Why is it so expensive to eat a healthy diet anywhere you go? Sure, you can find some deals on healthy food in some niche places, or you can take time to cook bulk purchases at home and tote the remains around with you, but for fast, healthy, food, on the road, you’re going to pay a heavy price for that healthy eating. We live in the days of the one dollar McDonald’s hamburger and the miniscule, $7, “tomato and avocado” sandwich at Pax.
I am not alone in my dismay. A recent study found “eating healthy” was incredibly more expensive than not:
The study of more than 1,000 people, found that those who bumped up their potassium intake – a nutrient needed to keep blood pressure in check – tacked on 380 dollars to their annual food bill.
It also showed that those who ate foods high in added sugar and saturated fat had lower grocery tabs than the ones who relied more heavily on whole grains and other good-for-you items.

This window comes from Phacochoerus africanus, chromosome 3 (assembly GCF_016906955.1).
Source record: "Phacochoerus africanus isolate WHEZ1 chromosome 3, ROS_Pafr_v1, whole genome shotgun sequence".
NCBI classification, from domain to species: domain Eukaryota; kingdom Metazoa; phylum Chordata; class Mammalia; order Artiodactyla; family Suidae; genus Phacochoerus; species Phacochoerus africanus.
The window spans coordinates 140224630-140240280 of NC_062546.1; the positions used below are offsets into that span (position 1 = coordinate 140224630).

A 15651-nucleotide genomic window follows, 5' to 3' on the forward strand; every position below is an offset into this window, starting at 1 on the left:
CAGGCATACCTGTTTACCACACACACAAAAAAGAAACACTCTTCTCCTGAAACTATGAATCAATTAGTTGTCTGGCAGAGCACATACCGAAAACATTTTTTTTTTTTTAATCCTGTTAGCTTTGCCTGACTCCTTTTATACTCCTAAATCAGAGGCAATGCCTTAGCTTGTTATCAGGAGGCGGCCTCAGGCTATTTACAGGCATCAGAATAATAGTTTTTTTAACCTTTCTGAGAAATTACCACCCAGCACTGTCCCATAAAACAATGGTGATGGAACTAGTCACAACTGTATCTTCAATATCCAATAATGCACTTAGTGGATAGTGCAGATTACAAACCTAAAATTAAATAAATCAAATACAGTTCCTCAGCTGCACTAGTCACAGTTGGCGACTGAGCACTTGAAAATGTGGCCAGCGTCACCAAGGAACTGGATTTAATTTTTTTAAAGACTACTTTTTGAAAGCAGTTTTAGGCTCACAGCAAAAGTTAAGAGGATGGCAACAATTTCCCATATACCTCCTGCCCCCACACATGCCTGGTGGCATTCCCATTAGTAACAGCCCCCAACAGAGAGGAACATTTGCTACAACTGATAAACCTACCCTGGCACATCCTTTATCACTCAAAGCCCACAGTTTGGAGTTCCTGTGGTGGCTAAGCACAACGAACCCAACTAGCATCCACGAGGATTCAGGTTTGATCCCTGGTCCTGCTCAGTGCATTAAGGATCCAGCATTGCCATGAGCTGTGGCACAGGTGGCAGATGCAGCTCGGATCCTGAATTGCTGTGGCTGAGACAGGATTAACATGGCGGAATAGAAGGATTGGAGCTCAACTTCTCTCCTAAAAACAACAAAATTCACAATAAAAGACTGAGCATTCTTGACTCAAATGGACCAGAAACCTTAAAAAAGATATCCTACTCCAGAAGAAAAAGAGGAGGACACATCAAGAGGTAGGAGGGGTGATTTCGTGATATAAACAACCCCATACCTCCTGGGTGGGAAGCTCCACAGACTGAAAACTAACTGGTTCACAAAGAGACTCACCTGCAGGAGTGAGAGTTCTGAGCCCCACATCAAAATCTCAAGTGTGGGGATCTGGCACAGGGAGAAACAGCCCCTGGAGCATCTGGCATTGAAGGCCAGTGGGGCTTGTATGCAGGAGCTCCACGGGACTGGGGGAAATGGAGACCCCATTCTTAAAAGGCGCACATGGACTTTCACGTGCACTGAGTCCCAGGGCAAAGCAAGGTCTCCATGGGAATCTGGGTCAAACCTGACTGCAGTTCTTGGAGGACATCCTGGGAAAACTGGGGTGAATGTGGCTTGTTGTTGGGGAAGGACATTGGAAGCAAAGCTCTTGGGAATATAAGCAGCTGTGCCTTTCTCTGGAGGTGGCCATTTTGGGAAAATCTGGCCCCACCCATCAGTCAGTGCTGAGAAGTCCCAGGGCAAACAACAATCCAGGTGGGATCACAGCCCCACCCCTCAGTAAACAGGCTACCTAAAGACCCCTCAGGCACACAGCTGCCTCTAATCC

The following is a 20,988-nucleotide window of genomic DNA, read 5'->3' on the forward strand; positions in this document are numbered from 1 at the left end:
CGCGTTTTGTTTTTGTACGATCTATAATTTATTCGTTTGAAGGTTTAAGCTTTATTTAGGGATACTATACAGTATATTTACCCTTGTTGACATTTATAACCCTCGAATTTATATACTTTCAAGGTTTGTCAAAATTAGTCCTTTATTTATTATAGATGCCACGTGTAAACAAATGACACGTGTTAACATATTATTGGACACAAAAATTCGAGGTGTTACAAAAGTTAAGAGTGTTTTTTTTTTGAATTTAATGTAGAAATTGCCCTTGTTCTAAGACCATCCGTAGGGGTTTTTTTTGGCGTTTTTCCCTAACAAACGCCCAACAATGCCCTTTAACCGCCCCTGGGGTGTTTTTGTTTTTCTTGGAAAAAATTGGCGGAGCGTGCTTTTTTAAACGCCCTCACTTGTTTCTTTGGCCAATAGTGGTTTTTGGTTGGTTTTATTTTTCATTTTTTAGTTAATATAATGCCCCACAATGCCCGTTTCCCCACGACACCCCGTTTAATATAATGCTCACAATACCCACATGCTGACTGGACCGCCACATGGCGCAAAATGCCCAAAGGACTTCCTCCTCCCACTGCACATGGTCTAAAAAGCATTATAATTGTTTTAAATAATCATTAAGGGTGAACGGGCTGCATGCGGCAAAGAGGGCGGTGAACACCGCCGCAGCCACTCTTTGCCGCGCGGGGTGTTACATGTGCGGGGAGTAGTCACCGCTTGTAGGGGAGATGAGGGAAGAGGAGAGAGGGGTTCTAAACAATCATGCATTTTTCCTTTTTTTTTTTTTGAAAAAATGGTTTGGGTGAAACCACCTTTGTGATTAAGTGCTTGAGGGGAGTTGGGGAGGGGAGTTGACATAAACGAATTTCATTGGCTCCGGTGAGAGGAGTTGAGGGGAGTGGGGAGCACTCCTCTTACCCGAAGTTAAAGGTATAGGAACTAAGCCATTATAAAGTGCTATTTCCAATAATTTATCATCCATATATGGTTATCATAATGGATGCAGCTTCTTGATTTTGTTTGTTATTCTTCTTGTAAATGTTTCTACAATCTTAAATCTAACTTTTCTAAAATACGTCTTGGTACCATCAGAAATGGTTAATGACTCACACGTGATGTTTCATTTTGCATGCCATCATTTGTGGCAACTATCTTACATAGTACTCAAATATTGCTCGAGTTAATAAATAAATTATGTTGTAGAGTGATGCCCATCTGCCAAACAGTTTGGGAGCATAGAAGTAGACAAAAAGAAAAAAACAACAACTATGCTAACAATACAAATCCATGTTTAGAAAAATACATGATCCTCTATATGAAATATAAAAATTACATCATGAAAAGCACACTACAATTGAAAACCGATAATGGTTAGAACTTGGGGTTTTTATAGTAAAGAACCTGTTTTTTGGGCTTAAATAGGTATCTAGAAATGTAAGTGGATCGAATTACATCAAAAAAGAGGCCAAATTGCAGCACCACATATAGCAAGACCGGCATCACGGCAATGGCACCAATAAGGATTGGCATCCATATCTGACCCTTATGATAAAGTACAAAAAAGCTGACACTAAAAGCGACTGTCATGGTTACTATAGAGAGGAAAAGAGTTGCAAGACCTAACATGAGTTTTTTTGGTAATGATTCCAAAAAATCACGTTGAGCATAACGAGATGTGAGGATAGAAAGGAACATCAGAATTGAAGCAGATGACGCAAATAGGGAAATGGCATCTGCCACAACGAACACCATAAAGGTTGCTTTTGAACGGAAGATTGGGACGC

The bottom line is if you can’t afford it, you can’t eat it, the New York Daily News quoted Joel Berg, executive director of the New York City Coalition Against Hunger, as saying.
He noted that low-income families often purchase cheap processed food over pricey greens to make ends meet.
We are slowly becoming a nation of massive guts — egged on by cheap sugar and dollar menu items soaked in saturated fat — and if you want to bump yourself out of that vicious cycle of eating without getting back any measurable nutrients, you’re going to have to mightily pay for that privilege. You no longer have a navigable way out of the everyday morass because your mainstream choices are hamstrung by price and not by any notion of a health quotient.
If you want to break free from a rotting, chemical-infested, American Diet, it will dearly cost you in added time to hunt down the right food and you will price yourself out of your real life budget as you try to commoditize your healthy body against the long term viability of your bank account.